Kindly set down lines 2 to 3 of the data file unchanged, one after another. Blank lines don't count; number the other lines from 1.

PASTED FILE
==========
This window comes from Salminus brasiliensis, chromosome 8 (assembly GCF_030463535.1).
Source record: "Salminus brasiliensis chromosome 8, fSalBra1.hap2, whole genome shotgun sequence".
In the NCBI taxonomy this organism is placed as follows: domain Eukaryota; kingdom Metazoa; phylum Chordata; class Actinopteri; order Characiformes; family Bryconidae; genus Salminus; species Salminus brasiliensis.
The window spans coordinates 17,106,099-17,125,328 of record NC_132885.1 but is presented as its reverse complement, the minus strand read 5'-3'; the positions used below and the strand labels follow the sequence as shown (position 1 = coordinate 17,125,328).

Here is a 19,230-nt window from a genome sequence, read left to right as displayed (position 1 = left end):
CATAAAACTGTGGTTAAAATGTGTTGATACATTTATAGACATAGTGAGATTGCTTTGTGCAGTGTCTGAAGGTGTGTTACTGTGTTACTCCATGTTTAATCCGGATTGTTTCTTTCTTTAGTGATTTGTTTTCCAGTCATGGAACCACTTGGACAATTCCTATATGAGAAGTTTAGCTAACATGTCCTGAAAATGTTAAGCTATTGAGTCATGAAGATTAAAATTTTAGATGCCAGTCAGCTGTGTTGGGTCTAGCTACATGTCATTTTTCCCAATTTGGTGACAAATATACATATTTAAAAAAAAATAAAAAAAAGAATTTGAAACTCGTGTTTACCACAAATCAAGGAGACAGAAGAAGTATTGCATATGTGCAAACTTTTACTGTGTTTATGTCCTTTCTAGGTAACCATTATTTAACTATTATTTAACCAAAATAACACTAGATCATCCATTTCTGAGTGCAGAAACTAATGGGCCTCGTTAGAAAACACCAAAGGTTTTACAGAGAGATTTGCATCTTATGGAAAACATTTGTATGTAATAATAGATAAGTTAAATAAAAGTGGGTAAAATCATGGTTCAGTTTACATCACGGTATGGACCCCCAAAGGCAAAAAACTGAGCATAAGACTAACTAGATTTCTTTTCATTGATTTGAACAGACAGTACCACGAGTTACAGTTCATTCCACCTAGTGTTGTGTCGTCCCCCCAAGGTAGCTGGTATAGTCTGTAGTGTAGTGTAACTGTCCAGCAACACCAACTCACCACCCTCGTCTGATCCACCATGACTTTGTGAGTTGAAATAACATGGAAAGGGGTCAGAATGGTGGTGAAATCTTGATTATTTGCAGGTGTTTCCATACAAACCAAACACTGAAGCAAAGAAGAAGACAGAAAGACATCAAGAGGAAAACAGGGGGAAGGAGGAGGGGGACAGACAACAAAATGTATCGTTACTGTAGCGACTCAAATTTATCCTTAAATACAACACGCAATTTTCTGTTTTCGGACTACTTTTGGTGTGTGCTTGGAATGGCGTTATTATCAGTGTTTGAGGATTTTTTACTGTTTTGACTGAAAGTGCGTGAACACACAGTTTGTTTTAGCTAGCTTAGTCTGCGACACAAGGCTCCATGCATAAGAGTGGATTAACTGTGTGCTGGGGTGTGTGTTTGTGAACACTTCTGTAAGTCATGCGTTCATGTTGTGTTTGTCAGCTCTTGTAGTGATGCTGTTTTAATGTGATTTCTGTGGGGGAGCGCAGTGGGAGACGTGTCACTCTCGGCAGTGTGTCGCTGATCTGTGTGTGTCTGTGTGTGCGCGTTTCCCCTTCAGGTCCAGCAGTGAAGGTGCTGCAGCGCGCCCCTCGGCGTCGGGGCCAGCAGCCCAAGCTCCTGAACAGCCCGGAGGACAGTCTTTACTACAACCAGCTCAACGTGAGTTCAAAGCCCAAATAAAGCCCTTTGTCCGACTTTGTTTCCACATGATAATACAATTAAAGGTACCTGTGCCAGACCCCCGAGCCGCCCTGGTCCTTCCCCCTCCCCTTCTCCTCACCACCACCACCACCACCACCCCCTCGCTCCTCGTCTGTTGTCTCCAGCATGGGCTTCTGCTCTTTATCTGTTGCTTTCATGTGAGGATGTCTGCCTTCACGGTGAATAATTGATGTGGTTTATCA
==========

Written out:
Source record: "Salminus brasiliensis chromosome 8, fSalBra1.hap2, whole genome shotgun sequence".
In the NCBI taxonomy this organism is placed as follows: domain Eukaryota; kingdom Metazoa; phylum Chordata; class Actinopteri; order Characiformes; family Bryconidae; genus Salminus; species Salminus brasiliensis.